The European Medicines Agency endorses the safety of the AstraZeneca vaccine

The AstraZeneca vaccine.
The AstraZeneca vaccine. / SUR
  • Spain's Ministry of Health, which had promised to follow the recommendations of the European regulator, plans to convene an urgent meeting of regions this Thursday afternoon to discuss resuming vaccinations with the British formula

The European Medicines Agency (EMA), after three days of intensive studies, says it does not see any conclusive evidence linking the unusual blood clots detected in some thirty EU citizens after they had been injected with the AstraZeneca vaccine.

The EMA’s Committee for the Evaluation of Risks in Pharmacovigilance (PRAC) has urged the ten European countries who have suspended vaccination with AstraZeneca, including Spain, to resume it as soon as possible – although their request isn’t binding.

France, Germany, Portugal, Denmark, Sweden, Lithuania, Norway, Iceland, Ireland, Bulgaria and the Netherlands have also suspended the use of the formula.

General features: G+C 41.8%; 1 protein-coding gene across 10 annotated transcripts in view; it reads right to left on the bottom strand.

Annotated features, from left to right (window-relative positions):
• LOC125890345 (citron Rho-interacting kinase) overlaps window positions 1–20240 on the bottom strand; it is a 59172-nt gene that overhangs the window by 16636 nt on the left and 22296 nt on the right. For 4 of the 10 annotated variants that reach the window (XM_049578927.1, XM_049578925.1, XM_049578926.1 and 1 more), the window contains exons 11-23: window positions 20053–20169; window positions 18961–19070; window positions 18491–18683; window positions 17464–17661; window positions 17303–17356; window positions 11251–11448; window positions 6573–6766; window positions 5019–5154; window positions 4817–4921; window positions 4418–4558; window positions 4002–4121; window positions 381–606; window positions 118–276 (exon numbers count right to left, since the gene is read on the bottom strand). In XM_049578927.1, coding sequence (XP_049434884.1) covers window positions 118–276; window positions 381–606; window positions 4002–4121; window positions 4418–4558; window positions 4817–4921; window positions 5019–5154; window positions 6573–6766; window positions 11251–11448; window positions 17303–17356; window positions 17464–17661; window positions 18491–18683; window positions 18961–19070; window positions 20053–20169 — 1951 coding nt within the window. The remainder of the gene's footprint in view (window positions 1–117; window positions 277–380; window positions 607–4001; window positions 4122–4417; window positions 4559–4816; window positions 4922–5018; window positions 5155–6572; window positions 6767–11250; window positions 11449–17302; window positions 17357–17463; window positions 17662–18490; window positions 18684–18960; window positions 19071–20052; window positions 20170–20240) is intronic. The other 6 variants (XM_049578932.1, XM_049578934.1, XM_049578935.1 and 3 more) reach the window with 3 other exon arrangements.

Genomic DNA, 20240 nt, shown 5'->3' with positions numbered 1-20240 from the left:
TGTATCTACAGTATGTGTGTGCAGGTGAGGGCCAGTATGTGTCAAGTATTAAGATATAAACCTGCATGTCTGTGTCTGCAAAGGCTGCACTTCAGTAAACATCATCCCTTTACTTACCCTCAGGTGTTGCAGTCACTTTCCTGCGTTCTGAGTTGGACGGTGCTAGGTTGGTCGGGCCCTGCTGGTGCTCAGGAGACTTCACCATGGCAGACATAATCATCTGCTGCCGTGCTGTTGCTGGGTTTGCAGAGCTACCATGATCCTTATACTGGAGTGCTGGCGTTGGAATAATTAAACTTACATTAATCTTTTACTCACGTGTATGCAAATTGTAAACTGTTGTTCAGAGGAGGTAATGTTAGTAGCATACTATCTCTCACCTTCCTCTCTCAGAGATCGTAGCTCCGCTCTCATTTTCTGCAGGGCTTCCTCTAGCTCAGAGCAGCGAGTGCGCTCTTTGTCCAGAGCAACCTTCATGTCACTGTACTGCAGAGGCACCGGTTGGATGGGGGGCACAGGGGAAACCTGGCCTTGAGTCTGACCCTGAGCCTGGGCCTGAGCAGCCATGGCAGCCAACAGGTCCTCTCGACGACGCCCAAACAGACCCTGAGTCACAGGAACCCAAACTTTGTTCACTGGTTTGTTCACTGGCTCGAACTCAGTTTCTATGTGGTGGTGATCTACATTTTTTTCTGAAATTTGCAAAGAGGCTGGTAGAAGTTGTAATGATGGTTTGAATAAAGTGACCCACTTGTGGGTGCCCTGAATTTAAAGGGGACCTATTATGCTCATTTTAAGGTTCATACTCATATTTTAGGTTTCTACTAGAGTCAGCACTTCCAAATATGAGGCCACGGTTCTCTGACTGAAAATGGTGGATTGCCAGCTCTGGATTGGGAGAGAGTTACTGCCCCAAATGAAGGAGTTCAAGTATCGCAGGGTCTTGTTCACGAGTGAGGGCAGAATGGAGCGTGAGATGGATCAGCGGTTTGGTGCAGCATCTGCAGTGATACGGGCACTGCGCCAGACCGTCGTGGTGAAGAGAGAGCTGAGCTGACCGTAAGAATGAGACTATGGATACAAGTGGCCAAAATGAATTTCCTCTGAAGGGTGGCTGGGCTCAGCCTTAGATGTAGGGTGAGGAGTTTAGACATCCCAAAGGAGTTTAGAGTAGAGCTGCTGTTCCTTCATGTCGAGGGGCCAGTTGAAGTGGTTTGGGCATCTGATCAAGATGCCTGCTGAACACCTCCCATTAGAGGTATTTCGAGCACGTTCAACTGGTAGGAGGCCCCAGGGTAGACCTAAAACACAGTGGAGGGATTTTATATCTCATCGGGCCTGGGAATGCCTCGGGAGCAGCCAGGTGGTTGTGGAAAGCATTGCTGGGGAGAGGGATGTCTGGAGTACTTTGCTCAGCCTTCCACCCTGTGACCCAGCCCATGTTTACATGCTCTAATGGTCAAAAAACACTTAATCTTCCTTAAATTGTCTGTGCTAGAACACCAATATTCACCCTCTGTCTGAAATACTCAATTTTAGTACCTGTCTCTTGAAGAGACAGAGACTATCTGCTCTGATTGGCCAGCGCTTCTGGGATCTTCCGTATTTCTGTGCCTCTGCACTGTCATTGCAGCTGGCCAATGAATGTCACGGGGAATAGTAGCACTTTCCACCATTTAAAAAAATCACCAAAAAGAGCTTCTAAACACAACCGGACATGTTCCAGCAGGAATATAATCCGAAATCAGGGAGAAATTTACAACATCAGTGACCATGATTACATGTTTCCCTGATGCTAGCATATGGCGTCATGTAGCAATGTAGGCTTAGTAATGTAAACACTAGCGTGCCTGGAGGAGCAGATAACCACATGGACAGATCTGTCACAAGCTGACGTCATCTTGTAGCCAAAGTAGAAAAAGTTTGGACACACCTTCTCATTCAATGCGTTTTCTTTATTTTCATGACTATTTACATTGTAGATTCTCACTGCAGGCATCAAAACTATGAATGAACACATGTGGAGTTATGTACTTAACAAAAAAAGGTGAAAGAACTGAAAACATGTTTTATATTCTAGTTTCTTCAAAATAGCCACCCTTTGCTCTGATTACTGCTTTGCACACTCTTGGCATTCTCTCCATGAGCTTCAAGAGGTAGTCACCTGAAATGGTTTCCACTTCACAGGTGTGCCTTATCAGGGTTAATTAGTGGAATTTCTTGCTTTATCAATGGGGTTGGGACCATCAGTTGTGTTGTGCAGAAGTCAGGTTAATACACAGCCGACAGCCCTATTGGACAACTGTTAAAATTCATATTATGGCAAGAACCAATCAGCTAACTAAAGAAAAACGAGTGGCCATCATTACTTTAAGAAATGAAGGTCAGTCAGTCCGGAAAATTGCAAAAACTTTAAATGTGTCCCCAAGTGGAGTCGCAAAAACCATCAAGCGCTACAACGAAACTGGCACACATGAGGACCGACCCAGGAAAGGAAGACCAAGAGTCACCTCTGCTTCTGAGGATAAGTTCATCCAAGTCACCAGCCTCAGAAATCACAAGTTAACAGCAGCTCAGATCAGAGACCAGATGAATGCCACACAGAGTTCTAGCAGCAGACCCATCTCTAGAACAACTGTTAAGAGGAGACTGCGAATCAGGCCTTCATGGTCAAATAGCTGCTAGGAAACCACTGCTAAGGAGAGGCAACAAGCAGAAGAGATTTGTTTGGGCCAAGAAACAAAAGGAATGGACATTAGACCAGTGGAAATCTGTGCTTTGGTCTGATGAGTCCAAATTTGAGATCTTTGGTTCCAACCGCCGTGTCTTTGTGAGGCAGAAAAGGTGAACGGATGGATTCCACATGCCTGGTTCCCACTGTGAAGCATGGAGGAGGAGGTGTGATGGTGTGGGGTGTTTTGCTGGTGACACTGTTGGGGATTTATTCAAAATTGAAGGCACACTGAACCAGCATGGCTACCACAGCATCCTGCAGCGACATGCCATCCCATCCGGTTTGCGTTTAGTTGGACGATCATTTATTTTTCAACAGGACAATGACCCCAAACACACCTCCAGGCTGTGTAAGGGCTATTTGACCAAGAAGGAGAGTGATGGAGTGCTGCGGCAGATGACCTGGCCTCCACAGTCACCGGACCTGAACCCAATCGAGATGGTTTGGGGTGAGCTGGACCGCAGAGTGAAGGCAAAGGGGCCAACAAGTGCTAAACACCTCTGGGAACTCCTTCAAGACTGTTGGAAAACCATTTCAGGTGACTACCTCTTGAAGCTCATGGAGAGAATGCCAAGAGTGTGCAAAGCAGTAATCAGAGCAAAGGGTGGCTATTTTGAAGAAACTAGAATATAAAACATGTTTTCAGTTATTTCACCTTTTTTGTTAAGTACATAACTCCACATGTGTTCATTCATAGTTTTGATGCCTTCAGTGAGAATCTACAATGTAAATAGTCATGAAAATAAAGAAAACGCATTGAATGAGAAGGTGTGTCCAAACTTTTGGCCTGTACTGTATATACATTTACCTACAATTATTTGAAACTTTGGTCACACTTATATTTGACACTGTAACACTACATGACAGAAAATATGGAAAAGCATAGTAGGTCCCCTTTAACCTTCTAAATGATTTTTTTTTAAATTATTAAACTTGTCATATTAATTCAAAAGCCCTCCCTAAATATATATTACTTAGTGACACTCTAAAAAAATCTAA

The EMA’s decision came just minutes after the UK's medicines regulatory authority (MHRA) also decided that vaccination with the AstraZeneca formula should also continue.

Spain is investigating three possible cases of blood clots in people who received a dose of the AstraZeneca vaccine - including the 43-year-old Marbella teacher who died of a brain haemorrhage on Tuesday.

The country’s Ministry of Health, which had promised to follow the recommendations issued by the PRAC, has urgently convened a national health system meeting with the autonomous regions for this afternoon - the third this week - to agree how to reactivate the immunisation campaign with the British formula.

Spain, until the AstraZeneca vaccination was paused on Monday, had injected a total of 975,661 doses.